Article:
On December 15, 2006, Six Flags confirmed it was removing Batman: The Ride for refurbishment and relocation to Six Flags Fiesta Texas in San Antonio. The roller coaster reopened as the Goliath on April 18, 2008. In addition to Batman: The Ride, Six Flags also removed shade coverings, ride parts, and various other salvageable items. The Bayou Blaster and Sonic Slam rides were removed and refurbished and taken to Great Escape in New York. The Road Runner Express was disassembled in 2009 and relocated to Six Flags Magic Mountain in California where it was refurbished and reopened in May 2011. As late as the fall of 2009, the Six Flags website said the company was still “in the process of settling claims with its insurers due to substantial damage caused by Hurricane Katrina,” adding that the park would remain closed.
Six Flags New Orleans was one of the least profitable parks in the Six Flags portfolio, being well away from the French Quarter and other tourist attractions. Some believe the park may have been more valuable had it been built somewhere on the West Bank or in Metairie, as these places are a shorter distance from tourist districts. These potential locations would have placed the park much closer to affluent population centers, as opposed to the crime-afflicted New Orleans East where few residents could afford the expensive season passes to the theme park.
In April 2008, Southern Star Amusement Inc. proposed to take over the site lease from then-owner Six Flags, promising to expand the park to over 60 rides (more than double its pre-Katrina size). They also stated they would complete the water park that Six Flags had been planning and add an RV park. Southern Star Amusement Inc. pledged to open the park as Legend City Adventure Park. One issue concerning rebuilding was Six Flags’ continued removal of infrastructure from the park. In a quarterly conference call, Six Flags discussed plans to remove more rides from the park in 2009.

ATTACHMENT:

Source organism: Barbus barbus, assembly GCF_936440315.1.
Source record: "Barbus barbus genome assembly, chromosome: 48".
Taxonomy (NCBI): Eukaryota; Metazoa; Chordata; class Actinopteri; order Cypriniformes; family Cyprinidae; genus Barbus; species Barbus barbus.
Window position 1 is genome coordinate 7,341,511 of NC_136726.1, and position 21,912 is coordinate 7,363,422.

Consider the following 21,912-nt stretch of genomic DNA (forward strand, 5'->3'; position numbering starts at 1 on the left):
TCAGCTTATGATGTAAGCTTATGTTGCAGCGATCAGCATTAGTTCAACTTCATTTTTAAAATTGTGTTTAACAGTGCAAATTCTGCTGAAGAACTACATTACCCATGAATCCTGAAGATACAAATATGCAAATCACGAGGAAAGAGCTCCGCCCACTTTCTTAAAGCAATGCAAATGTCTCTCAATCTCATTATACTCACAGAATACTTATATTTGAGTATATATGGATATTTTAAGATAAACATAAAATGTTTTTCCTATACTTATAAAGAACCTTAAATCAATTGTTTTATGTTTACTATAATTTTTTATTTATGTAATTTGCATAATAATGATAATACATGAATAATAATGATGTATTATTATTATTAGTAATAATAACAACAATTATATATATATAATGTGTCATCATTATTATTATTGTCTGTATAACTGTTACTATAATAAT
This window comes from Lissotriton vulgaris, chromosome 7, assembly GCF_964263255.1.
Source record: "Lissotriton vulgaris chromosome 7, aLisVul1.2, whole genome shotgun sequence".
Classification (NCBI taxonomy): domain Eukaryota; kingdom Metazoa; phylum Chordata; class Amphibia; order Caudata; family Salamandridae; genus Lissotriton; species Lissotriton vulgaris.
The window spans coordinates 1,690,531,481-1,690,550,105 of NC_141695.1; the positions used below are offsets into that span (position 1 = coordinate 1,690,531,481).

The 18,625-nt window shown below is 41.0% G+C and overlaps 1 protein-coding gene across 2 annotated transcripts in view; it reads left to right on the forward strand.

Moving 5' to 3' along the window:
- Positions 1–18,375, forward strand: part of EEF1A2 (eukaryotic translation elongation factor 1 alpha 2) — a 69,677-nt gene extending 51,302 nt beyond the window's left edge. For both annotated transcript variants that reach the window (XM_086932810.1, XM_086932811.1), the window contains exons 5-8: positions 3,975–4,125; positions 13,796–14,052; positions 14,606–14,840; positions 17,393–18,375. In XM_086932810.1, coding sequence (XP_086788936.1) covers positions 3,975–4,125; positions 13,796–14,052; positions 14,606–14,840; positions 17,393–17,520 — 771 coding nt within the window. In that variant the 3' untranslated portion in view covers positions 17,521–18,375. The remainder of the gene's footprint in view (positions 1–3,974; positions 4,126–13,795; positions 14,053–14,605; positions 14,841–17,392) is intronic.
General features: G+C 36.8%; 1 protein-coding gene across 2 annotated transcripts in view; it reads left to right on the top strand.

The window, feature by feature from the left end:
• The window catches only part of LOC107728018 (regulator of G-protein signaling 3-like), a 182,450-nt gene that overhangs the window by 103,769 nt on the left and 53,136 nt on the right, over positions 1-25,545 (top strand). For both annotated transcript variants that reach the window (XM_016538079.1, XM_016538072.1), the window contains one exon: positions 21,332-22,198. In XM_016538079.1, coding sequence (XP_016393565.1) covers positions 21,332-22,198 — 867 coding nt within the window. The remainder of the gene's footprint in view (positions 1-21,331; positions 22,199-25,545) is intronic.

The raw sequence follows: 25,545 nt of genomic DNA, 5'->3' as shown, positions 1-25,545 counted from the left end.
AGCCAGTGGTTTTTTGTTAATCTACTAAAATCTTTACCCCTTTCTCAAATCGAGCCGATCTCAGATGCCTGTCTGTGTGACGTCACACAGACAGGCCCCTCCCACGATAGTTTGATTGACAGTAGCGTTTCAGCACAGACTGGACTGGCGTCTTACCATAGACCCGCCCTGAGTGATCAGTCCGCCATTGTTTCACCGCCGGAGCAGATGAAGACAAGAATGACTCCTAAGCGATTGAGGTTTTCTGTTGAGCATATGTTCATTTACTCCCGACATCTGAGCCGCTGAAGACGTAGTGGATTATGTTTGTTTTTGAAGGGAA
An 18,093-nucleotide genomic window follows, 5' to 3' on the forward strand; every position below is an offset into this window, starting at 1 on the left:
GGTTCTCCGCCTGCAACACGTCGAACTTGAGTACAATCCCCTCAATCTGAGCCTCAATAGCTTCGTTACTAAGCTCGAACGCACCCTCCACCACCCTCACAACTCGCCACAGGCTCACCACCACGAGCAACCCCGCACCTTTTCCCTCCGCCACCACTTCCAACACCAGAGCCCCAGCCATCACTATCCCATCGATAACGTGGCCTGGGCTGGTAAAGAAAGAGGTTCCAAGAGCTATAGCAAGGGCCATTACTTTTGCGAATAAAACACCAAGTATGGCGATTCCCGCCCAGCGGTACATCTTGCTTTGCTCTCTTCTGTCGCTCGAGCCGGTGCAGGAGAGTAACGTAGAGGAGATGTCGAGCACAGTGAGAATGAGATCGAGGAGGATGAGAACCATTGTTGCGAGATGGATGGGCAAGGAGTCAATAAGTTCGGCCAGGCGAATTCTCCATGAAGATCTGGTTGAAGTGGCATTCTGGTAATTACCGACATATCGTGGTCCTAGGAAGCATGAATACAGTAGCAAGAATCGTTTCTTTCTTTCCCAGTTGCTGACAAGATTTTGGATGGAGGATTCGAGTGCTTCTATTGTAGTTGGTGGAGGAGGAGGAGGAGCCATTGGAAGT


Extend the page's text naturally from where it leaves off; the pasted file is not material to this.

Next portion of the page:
In June 2009, Six Flags filed for Chapter 11 bankruptcy protection. They sent out an announcement that the land would be refurbished into a Nickelodeon-branded theme park. A month later, the City of New Orleans fined Six Flags $3 million and ordered the park to vacate its lease. The plans for the Nickelodeon-branded theme park fell through by the end of the year after bonds failed to come through. By 2011, the amusement park’s post-apocalyptic look began to attract Hollywood movie scouts.
Twentieth Century Fox filmed Perry Jackson: Sea of Monsters during the summer of 2012 at the closed Six Flags. Before the crew could begin filming, a reported 100 alligators relocated from the property. Another dozen alligators were caught while crews were filming. They had to watch out for other animal hazards, including poisonous snakes and wild boar. One crew member was bitten by a water moccasin on the second day of filming and sent to the hospital. The crew spent several weeks rewiring lights and painting sections of the park where vandals painted graffiti. They also brought in five new rides since many of the original rides were rendered inoperable from post-Katrina flooding. In 2013, Dawn of the Planet of the Apes filmed in portions of the abandoned park. Six Flags New Orleans was also used to film parts of Jurassic World in 2014. The film Deepwater Horizon built an oil rig set in the parking lot during the summer of 2015. No movie studio has used Six Flags for filming since 2015. Despite several announced plans to redevelop the property, the Six Flags remains abandoned. Today, the park is under a 24-hour security watch and patrolled by the New Orleans Police Department.